The Art of the Obituary

Wednesday, December 31, 2008

We look at the art of writing obituaries – and why so many of us take pleasure in reading them! Anne Wroe is co-editor of The Economist’s Book of Obituaries; Marilyn Johnson is author of The Dead Beat: Lost Souls, Lucky Stiffs, and the Perverse Pleasures of Obituaries.

Weigh in: Do you read obituaries regularly, and why? Are certain obituaries more interesting to you than others?


Marilyn Johnson and Anne Wroe

Comments [4]

Patti from Yorktown Heights, NY

I love obituaries and I don't think it is the least bit morbid. I want to know what a person's life was like that made their death NYT obit-worthy.

Obits of people I've never heard of are wonderful because these guys aren't celebrities. They had done something (good or bad) at some point in their life that somehow affected history.

The obits of "names" I know fill me in on why I had heard of them in the first place. If they died of old age, most likely I had no clue of what they were like in their heyday and I love when that comes to life on the page.

Dec. 31 2008 01:53 PM
bk from nyc

I'd like to know if there is anyone out there who believed one word of the Willoughy Sharp obit in today's NY Times!!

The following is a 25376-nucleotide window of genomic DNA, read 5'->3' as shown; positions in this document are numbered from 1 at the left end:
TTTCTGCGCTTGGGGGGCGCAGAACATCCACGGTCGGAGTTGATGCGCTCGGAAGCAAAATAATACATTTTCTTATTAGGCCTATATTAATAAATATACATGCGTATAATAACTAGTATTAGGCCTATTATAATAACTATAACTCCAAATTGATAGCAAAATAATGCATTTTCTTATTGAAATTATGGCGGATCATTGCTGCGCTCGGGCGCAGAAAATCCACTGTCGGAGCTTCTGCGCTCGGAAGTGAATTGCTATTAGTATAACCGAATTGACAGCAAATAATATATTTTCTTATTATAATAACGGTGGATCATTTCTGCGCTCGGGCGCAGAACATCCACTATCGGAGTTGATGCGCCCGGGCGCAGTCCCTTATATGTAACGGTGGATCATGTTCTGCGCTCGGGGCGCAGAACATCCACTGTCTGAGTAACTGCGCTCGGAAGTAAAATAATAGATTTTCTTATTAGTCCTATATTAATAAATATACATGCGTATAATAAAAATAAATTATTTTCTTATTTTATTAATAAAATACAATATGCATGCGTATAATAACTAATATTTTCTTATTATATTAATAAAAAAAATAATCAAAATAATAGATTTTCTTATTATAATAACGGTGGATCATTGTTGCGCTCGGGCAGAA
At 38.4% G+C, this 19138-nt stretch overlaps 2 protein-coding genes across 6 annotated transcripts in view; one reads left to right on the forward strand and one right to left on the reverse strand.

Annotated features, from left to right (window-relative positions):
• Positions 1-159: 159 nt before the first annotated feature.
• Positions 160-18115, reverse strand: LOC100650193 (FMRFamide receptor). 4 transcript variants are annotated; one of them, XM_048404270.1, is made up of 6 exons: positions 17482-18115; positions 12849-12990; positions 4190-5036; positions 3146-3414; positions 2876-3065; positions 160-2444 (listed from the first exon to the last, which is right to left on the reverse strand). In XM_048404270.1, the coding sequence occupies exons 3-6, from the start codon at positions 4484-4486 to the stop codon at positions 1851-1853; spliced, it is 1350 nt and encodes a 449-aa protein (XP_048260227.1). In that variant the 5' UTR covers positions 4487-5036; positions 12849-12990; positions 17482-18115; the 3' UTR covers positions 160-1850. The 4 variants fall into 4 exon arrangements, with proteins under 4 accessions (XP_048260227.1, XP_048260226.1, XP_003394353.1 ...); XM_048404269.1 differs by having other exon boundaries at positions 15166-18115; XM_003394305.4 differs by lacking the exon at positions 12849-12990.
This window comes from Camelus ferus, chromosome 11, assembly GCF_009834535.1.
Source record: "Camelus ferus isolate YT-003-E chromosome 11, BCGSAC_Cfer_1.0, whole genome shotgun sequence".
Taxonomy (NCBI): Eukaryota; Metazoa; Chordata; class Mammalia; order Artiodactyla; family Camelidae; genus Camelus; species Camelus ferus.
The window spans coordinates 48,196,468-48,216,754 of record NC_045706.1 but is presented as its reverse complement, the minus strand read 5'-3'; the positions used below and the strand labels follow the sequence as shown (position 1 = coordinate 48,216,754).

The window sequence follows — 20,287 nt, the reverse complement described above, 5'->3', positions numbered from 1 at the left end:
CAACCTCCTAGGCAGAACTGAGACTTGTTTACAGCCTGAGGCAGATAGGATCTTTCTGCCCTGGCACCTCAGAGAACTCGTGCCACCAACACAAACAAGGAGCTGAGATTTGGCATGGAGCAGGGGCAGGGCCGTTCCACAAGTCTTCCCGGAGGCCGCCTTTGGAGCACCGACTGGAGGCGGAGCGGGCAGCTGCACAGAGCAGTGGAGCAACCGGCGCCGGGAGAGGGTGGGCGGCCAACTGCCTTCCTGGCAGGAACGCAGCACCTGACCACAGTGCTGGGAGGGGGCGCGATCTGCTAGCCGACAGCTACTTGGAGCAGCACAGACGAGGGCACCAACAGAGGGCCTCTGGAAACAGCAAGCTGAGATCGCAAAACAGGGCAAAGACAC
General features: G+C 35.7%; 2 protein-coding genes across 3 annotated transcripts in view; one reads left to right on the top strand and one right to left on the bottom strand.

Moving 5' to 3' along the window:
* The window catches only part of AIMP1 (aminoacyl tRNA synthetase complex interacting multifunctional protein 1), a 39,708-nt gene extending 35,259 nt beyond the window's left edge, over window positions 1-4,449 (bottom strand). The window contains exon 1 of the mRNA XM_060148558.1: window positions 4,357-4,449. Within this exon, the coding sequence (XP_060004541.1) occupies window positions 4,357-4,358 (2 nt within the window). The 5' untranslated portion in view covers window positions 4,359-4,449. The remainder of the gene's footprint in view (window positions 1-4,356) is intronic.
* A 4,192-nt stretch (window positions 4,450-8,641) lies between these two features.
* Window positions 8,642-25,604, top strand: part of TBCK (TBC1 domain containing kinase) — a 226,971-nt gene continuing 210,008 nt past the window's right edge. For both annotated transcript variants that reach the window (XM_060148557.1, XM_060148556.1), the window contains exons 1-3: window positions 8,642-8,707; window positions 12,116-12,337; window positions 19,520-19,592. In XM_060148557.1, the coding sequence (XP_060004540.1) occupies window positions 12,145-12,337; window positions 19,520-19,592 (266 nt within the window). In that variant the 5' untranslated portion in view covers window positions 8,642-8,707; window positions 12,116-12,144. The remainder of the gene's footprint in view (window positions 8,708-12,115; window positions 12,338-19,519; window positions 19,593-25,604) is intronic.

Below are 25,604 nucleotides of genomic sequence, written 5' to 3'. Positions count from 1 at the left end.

max from manhattan - that's a great observation.

Dec. 31 2008 01:37 PM
Max from Manhattan

I'm kind of morbid, so I do find myself reading the obituaries in the Times regularly.

Did anyone notice that Harold Pinter's NY Times obituary was co-written by Ben Brantley and Mel Gussow? Gussow died over three years ago. While I know newspapers keep pre-written obits of noteworthy people approaching dying age on file, this is the first time I’ve seen one written by a man whose subject outlived him.

Dec. 31 2008 01:21 PM
Brian from Brooklyn

Beyond the NYTimes magazine's end-of-the-year round-up, do any publications do a week-end or monthly "Best of" listing? I know this is macabre, but I enjoy reading obituaries, but sometimes feel that if we could have a rundown of important figures each week, we'd be given an interesting way to keep up w/ history that, unfortunately, is too labor-intensive to do daily.

Dec. 31 2008 01:16 PM

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